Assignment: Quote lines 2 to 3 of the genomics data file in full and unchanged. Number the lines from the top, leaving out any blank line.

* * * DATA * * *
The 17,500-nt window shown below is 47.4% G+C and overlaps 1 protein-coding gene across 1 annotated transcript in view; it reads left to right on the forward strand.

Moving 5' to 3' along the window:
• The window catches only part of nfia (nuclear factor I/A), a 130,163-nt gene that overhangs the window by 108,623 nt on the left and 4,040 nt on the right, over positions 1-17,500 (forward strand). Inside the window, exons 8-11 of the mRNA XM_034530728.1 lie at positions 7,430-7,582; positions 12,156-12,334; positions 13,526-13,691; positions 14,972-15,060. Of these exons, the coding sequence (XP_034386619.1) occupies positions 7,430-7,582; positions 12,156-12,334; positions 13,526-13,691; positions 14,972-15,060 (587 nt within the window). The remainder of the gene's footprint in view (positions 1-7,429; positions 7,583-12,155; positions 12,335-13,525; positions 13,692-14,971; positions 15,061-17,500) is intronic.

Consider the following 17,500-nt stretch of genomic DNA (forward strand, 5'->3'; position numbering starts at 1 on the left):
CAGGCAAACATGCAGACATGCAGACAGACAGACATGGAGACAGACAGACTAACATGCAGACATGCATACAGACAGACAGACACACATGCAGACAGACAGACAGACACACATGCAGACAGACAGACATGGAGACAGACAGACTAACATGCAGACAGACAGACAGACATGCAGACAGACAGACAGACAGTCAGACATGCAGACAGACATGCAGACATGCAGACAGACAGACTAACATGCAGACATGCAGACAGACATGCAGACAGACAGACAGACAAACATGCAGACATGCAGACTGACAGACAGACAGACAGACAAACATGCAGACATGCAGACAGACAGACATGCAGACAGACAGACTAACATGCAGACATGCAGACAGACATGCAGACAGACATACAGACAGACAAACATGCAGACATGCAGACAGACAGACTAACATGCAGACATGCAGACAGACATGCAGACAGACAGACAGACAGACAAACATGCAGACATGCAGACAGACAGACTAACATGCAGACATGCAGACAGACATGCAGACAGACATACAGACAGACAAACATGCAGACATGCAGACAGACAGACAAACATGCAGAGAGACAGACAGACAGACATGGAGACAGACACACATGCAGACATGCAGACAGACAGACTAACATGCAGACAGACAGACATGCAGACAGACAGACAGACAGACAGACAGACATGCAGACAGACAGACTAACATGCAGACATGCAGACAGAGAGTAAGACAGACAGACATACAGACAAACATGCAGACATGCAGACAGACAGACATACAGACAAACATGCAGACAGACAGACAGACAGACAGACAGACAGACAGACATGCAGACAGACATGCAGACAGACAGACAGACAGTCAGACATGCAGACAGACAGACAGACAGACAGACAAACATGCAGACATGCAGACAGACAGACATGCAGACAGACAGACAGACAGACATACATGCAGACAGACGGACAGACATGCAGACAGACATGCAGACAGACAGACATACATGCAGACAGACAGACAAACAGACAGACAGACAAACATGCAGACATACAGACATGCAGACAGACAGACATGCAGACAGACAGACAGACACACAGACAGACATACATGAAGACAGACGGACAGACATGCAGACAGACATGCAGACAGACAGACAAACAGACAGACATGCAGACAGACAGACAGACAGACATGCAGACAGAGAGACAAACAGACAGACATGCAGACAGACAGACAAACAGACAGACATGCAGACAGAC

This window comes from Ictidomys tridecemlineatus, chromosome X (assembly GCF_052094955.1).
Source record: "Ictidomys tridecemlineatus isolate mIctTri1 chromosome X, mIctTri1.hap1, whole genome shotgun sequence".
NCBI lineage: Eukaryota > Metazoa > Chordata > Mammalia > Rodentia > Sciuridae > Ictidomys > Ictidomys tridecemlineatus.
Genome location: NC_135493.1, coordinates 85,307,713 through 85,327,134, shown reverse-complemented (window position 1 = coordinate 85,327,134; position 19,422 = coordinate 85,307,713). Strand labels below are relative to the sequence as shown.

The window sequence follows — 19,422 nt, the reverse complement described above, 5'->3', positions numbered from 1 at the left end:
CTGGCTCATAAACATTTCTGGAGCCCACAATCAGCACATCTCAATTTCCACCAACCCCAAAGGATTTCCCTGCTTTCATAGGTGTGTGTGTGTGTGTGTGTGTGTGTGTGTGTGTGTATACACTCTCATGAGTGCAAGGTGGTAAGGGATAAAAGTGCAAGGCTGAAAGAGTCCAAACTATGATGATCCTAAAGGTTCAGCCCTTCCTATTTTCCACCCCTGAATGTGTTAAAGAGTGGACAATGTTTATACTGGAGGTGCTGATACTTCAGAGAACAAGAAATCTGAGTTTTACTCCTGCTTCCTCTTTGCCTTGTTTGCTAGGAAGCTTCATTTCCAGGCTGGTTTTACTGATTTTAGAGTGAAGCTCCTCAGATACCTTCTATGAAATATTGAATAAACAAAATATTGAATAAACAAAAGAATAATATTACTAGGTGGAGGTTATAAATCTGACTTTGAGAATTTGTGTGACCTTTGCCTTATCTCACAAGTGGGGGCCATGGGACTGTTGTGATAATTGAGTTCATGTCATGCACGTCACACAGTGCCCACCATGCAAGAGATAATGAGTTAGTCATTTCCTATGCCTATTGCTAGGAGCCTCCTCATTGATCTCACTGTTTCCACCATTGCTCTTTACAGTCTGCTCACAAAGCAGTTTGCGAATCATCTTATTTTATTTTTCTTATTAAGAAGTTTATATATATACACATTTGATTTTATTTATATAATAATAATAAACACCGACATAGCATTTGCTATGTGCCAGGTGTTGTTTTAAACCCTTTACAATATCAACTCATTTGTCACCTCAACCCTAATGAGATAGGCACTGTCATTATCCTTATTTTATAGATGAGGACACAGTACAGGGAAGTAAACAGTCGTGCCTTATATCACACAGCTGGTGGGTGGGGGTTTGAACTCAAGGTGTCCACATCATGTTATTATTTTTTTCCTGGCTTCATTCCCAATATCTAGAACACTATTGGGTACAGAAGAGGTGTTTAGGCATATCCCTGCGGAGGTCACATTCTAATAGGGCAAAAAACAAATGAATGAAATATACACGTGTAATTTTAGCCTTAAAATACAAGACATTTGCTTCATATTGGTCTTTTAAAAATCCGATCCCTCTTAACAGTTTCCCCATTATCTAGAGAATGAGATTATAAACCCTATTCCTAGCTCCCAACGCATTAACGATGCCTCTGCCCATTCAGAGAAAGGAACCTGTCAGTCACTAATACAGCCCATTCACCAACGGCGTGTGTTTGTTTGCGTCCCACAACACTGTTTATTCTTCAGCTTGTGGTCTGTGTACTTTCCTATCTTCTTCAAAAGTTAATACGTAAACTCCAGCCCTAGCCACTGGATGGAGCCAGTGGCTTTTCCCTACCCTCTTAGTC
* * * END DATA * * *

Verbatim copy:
Moving 5' to 3' along the window:
• The window catches only part of nfia (nuclear factor I/A), a 130,163-nt gene that overhangs the window by 108,623 nt on the left and 4,040 nt on the right, over positions 1-17,500 (forward strand). Inside the window, exons 8-11 of the mRNA XM_034530728.1 lie at positions 7,430-7,582; positions 12,156-12,334; positions 13,526-13,691; positions 14,972-15,060. Of these exons, the coding sequence (XP_034386619.1) occupies positions 7,430-7,582; positions 12,156-12,334; positions 13,526-13,691; positions 14,972-15,060 (587 nt within the window). The remainder of the gene's footprint in view (positions 1-7,429; positions 7,583-12,155; positions 12,335-13,525; positions 13,692-14,971; positions 15,061-17,500) is intronic.